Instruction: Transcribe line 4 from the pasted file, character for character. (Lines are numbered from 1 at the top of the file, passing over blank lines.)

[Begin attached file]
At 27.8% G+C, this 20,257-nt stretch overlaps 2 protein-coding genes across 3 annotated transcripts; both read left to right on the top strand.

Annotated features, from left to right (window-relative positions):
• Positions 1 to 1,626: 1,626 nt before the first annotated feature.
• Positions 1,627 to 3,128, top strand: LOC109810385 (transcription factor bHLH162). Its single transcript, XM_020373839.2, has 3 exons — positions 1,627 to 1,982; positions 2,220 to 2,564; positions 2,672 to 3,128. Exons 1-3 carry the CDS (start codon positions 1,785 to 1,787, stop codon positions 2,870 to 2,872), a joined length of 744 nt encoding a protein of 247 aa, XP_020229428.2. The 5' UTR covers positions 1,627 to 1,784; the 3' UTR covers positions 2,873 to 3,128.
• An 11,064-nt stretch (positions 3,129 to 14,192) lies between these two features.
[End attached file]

• Positions 1,627 to 3,128, top strand: LOC109810385 (transcription factor bHLH162). Its single transcript, XM_020373839.2, has 3 exons — positions 1,627 to 1,982; positions 2,220 to 2,564; positions 2,672 to 3,128. Exons 1-3 carry the CDS (start codon positions 1,785 to 1,787, stop codon positions 2,870 to 2,872), a joined length of 744 nt encoding a protein of 247 aa, XP_020229428.2. The 5' UTR covers positions 1,627 to 1,784; the 3' UTR covers positions 2,873 to 3,128.